From the collection titled “Peuplades du Congo Belge” (People the Belgian Congo”)  part 1 , part 2

Picture take in Congo Free State: I have seen this picture being reblogged by so many people on the site without people knowing his name or what happened to him and his family. His name was Nsala from Wala in the Nsongo District. Congo Free State, what we now cal Democratic Republic of Congo was owned by King Leopold of Belgium, it was given to him at the Berlin Conference. The whole country was essentially turned into a slave plantation and one of the things people had to do was mine for rubber. If a person didn’t meet the rubber quota, them and their family would be severely punished and one of the punishments was mutilation… A Catholic priest quote a man called Tswambe, speaking of the hated state official Léon Fiévez “Rubber causes these torments; that’s why we no longer want to hear its name spoken. Soldiers made young men kill or rape their own mothers and sisters…The European officer in command ‘ordered us to cut off the heads of the men and hang them on the village palisades … and to hang the women and the children on the palisade in the form of a cross.” Nsala didn’t meet the rubber quota so as, punishment his wife, daughter and son were killed, cut up into pieces and boiled and only the remaining foot and hand of his five year old daughter was returned to him (according to accounts)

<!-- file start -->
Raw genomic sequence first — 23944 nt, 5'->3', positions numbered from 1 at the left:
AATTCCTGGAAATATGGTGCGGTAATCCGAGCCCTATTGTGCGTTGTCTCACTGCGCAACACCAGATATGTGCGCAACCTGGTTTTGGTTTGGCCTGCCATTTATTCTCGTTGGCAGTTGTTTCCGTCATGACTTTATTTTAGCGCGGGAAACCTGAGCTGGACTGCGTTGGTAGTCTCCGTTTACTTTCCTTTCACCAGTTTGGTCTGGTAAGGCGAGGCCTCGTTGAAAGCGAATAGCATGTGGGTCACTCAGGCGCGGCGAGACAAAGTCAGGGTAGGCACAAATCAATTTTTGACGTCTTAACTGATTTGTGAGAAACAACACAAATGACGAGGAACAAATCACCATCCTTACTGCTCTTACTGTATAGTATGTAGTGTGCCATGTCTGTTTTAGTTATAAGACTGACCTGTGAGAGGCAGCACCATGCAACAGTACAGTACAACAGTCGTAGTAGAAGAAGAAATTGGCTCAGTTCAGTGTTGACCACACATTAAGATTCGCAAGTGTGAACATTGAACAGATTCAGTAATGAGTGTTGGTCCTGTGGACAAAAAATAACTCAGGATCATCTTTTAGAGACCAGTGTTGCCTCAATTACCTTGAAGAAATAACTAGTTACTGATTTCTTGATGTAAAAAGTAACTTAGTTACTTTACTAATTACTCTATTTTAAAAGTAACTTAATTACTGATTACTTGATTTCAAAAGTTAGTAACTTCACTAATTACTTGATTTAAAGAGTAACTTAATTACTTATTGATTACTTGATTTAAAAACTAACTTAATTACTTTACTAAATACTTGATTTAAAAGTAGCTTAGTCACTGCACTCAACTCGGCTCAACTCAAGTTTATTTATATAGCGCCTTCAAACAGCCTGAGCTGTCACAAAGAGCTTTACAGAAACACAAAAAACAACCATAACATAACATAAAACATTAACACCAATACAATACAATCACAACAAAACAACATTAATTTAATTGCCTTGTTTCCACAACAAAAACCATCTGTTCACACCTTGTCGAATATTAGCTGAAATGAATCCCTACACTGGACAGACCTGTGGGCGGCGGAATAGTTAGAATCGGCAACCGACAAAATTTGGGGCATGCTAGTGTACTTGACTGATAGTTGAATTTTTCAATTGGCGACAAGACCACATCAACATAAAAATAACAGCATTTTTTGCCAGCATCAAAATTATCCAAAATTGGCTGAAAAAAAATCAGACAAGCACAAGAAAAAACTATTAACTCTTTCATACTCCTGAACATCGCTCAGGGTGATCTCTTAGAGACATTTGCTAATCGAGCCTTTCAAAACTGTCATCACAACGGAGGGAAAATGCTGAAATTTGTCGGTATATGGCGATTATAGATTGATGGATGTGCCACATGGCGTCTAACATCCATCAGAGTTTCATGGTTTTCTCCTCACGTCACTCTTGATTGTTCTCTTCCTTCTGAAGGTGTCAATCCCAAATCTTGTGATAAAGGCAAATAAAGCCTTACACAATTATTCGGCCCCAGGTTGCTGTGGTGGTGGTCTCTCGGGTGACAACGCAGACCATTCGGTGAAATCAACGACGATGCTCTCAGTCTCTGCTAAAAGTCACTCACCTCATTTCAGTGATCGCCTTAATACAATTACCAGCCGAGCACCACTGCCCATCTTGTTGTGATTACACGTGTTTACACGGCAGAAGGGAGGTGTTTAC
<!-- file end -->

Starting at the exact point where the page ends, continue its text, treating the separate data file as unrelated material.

From 1885 to 1908 Belgians estimated that half of Congo’s population had halved and over 10 million people died (statistics vary from 12-22 million) the Belgians were not the only ones who contributed to this death toll and torture. Omani Arab and Swahili people (Waswahili) from Zanzibar were also responsible for the Congolese genocide. 

Ethnic Groups and Tribes in D.R.Congo

The majority of the links will have no content because I haven’t made any posts on those ethnic groups or tribe. Be patient, if you want send me an ask requesting a post. Ask only no imessage

(If there are any mistakes send me an asking and I’ll correct it)

The majority of Congo’s ethnic population is made up of Bantu ethnic groups. There are also Nilotic and Sudanic ethnic groups as well as the indigenous people who only make up roughly 1% of the population